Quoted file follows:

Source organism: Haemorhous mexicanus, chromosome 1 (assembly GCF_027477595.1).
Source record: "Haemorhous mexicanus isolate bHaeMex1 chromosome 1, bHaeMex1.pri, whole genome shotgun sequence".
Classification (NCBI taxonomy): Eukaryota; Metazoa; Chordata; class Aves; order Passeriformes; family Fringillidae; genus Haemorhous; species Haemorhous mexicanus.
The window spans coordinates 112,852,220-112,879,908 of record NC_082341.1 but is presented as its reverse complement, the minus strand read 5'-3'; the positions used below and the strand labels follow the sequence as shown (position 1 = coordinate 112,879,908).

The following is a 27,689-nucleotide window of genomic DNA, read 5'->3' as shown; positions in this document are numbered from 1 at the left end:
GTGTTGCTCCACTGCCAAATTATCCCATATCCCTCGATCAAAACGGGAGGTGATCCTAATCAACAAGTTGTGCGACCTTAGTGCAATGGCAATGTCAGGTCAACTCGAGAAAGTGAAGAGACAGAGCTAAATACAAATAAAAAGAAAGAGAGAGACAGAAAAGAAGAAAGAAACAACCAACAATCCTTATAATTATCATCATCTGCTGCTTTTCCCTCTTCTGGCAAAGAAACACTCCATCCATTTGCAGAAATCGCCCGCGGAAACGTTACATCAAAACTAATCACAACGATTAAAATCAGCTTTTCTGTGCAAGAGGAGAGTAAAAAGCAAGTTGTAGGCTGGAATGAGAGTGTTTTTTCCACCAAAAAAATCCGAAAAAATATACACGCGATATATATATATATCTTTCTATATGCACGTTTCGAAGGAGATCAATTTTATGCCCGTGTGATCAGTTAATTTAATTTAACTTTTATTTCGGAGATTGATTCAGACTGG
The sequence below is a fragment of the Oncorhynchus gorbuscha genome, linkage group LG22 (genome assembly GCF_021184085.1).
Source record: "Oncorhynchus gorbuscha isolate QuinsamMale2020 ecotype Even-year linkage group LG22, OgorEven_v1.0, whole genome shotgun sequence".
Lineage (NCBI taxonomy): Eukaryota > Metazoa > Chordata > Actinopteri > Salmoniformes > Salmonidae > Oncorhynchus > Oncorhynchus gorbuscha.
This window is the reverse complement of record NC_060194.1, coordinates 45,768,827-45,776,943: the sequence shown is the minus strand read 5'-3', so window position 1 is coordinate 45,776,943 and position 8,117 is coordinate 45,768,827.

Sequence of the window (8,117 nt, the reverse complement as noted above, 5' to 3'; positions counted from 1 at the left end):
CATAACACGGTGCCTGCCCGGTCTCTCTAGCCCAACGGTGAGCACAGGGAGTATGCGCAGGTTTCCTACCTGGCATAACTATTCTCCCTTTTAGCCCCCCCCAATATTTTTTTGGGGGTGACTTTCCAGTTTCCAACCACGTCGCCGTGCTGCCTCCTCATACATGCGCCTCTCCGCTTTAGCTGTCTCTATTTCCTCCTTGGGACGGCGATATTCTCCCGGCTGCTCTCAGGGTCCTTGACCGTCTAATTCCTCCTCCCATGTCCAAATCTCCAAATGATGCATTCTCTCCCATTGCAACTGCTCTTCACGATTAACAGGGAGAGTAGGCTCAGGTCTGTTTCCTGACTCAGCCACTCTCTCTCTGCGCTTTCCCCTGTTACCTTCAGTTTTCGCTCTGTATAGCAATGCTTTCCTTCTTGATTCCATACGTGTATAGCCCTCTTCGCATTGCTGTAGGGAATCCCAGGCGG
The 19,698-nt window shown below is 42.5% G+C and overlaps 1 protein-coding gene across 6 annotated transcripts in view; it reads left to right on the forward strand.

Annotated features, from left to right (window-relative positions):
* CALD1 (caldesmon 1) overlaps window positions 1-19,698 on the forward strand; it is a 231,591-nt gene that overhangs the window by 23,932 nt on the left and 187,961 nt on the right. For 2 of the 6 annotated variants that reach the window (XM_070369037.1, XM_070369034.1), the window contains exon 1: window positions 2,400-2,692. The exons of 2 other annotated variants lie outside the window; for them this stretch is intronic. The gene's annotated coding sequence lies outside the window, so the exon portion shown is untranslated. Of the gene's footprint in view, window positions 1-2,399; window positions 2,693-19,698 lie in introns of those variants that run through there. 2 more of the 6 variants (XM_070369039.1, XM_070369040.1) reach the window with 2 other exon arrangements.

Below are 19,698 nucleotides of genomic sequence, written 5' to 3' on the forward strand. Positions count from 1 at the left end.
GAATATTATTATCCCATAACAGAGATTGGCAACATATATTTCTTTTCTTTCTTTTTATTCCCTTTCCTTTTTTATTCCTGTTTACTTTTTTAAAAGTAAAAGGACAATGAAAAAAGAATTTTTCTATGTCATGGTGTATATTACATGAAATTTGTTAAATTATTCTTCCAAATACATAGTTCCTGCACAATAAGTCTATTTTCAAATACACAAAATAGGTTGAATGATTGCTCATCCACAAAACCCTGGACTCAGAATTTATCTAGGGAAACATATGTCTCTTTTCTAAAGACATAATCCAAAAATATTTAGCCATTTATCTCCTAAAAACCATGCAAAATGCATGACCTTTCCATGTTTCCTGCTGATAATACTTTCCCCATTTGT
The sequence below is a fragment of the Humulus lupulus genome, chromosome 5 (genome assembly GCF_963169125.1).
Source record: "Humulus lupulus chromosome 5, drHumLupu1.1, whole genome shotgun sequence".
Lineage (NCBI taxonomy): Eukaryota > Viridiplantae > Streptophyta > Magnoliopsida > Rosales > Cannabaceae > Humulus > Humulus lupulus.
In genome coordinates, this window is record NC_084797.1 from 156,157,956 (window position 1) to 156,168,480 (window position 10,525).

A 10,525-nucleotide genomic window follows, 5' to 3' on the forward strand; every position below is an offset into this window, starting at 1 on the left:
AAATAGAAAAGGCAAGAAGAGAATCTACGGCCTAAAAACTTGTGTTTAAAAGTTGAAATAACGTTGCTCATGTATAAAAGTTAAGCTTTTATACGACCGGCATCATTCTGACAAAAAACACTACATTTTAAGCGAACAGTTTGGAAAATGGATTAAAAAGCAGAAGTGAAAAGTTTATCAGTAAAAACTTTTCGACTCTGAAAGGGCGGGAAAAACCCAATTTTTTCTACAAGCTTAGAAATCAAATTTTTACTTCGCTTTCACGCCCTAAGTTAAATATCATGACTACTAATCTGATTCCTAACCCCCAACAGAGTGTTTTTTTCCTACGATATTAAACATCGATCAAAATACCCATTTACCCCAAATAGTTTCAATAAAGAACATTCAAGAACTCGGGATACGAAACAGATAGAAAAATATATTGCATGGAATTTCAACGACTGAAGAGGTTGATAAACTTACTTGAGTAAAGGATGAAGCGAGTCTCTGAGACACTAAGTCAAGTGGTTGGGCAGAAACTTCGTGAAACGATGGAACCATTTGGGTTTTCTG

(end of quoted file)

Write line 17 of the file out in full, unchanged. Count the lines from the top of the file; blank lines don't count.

GAATATTATTATCCCATAACAGAGATTGGCAACATATATTTCTTTTCTTTCTTTTTATTCCCTTTCCTTTTTTATTCCTGTTTACTTTTTTAAAAGTAAAAGGACAATGAAAAAAGAATTTTTCTATGTCATGGTGTATATTACATGAAATTTGTTAAATTATTCTTCCAAATACATAGTTCCTGCACAATAAGTCTATTTTCAAATACACAAAATAGGTTGAATGATTGCTCATCCACAAAACCCTGGACTCAGAATTTATCTAGGGAAACATATGTCTCTTTTCTAAAGACATAATCCAAAAATATTTAGCCATTTATCTCCTAAAAACCATGCAAAATGCATGACCTTTCCATGTTTCCTGCTGATAATACTTTCCCCATTTGT